Firemen’s Retirement System of St. Louis sues city over pension issue
Updated at 3:35 following actions by committee.
Attorneys for the Trustees of the Firemen's Retirement System of St. Louis announced today that they've filed a five-count lawsuit against the City of St. Louis regarding the ongoing pension issue.
The groundwork for the suit was laid back in April, when the St. Louis Board of Aldermen voted to opt out of its current system and the Trustees authorized a lawsuit, though it was unclear, then, when it would be filed.
The suit filed today asks for a temporary restraining order and an injunction which aim to stop Mayor Francis Slay's plan to halt the current system.
The release sent out today by the FRS' attorneys says the suit is designed to: "prevent the implementation of ordinances and to stop proposed ordinances (in the form of Aldermanic Board Bills) which together are referred to in the lawsuit as a 'Scheme' to wrest control of FRS from the state, as well as change terms and benefits FRS provides to firefighters."
So which bills and ordinances are we talking about here?
Remember that bill passed by the Board of Aldermen back in April? Well, today's suit says that it, along with proposed Board Bill 11, "violates the St. Louis City Charter and state statutes in that it attempts to prevent the FRS Trustees from challenging the city’s restructuring of FRS."
"We believe that the procedure that’s established currently requires the city to get enabling legislation in Jefferson City and then pass that identical legislation back here in St. Louis. That’s the way the plan’s worked for 50 years, and it hasn’t been a problem up until now," said Bruce Williams, an FRS trustee.
Board Bill 12, which establishes a new retirement plan, cleared the Public Safety committee on Tuesday by a 7-4 vote. "We're passing a broken bill," said Ald. Jeffery Boyd shortly before the roll call.
Aldermen approved amendments that ensure that if a firefighter has remarried, the so-called "death benefit" is awarded to the surviving spouse, not any ex-partners. Over the objections of the Slay administration, the committee also approved an amendment deleting language that aldermen said created even more uncertainty about the plan.
But despite initial approval, members held off on a measure that would reinstate cost-of-living adjustments (COLA) for firefighters who were disabled when salaries were much lower. Though everyone agreed that the language in Board Bill 12 could reduce the disability benefits paid to some of those firefighters, the amendment would have required an actuarial study, delaying final action on the measure until September.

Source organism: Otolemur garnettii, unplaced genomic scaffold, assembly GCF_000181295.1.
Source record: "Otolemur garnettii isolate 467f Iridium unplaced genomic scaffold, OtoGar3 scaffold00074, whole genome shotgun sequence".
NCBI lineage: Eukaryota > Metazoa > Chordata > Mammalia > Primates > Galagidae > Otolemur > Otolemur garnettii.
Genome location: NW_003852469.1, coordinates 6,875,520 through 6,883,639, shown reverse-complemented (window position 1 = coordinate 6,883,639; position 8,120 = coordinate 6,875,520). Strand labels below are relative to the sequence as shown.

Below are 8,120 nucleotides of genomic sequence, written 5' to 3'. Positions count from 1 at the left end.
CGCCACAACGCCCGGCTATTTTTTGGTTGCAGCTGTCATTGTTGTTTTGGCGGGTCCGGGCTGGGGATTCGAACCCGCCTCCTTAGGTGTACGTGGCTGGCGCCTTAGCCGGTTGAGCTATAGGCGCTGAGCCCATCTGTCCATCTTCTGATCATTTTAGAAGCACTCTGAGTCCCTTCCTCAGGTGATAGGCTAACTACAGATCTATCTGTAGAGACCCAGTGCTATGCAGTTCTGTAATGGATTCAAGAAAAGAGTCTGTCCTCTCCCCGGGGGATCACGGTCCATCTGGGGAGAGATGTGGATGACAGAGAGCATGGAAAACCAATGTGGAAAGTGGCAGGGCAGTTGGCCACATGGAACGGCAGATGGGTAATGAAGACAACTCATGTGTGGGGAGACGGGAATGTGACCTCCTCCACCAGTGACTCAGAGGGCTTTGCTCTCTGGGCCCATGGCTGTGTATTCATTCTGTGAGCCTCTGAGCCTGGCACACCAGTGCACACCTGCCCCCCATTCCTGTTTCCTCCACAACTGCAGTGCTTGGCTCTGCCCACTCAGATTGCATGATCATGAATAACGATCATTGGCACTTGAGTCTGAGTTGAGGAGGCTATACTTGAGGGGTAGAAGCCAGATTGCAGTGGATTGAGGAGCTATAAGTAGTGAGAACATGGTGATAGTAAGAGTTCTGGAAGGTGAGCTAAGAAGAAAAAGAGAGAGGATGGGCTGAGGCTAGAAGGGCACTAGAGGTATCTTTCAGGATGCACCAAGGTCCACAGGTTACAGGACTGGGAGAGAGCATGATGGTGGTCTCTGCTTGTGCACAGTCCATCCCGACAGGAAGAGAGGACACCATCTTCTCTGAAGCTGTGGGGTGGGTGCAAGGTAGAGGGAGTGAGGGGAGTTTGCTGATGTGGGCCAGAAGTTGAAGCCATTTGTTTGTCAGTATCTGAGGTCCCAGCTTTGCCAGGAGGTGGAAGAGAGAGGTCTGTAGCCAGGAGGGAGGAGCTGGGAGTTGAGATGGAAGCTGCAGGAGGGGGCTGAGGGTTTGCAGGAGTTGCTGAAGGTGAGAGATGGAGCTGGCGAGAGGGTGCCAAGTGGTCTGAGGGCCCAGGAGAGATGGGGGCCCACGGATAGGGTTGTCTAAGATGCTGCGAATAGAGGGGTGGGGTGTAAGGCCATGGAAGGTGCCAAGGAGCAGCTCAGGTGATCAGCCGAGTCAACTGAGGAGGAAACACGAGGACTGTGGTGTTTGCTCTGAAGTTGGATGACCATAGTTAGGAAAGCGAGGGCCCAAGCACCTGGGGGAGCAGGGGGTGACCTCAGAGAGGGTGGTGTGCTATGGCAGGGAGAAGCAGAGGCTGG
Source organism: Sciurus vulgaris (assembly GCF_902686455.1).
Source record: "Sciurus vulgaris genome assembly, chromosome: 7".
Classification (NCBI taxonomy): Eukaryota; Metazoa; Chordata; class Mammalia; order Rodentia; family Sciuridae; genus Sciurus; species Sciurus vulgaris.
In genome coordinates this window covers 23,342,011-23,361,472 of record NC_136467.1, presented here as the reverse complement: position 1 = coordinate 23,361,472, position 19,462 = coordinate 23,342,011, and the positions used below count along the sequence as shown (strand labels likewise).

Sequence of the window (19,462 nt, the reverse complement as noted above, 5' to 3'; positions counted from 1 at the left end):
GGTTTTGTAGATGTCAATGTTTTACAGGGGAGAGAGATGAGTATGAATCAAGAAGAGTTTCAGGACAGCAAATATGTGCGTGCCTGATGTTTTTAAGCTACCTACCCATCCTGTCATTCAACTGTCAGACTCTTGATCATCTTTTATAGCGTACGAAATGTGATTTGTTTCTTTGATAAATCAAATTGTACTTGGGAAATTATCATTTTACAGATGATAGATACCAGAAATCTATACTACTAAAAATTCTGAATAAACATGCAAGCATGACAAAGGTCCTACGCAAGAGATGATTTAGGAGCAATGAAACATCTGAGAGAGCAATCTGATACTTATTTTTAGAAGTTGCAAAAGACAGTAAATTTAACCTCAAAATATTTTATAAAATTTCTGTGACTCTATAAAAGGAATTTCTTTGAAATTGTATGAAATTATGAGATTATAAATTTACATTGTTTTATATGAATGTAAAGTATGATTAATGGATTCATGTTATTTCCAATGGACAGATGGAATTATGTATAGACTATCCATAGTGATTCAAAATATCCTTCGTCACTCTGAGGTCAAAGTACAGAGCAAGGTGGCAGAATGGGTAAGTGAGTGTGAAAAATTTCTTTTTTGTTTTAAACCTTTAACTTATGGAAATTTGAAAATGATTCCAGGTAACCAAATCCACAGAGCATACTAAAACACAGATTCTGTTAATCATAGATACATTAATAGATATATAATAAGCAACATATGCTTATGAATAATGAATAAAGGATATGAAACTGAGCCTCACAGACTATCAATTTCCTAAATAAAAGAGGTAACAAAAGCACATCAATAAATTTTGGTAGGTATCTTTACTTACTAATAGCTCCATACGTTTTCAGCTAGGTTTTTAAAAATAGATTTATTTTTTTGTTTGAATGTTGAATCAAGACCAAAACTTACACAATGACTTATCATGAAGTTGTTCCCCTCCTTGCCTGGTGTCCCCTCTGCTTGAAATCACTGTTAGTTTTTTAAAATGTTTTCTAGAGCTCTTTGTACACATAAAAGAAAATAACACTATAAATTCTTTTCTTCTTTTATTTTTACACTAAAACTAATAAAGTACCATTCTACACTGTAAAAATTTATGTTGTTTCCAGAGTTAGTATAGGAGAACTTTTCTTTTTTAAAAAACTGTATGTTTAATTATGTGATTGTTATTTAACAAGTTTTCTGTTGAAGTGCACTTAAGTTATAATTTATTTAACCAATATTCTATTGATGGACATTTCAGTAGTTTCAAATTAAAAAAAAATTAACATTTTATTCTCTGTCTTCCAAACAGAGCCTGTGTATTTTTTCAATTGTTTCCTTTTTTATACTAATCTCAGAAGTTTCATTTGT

The reversal left Ald. Antonio French fuming.
"To limit the COLA for those who wind up paralyzed, or unable to sustain themselves or their families because they were in service to the city of St. Louis is just wrong," he said.
Ald. Fred Wessels pledged to introduce the fix as a separate measure, but French doubted the ability of the board to get it passed.
The release states that the suit also says Board Bill 11 and Board Bill 12:
- "violate the Missouri Constitution by unlawfully delegating state power from the Missouri General Assembly."
are "void in that they violate equal access to courts to every person and that justice be administered ‘without sale, denial or delay.’ They add that the members and beneficiaries of FRS will have their rights constitutionally violated by the passage of Board Bill 12. They add that the members and beneficiaries of FRS will have their rights constitutionally violated by the passage of Board Bill 12."
A hearing for the suit is scheduled for Thursday, June 14 in front of Judge Joan Moriarty. Judge Bryan Hettenbach was originally assigned to hear the case, but recused himself.
Mayor Slay's chief of staff, Jeff Rainford, says the administration is prepared for the lawsuit and believes it's on solid legal footing.
"The president of the Board and others have said don't do this, you're going to get sued," Rainford said. "What they're basically saying is, anytime anybody wants to sue you because they don't like what you're doing, don't do what they want you to do."
He says while the lawsuit may delay expected savings, the 2013 budget is built on the assumption that the reforms do not pass.
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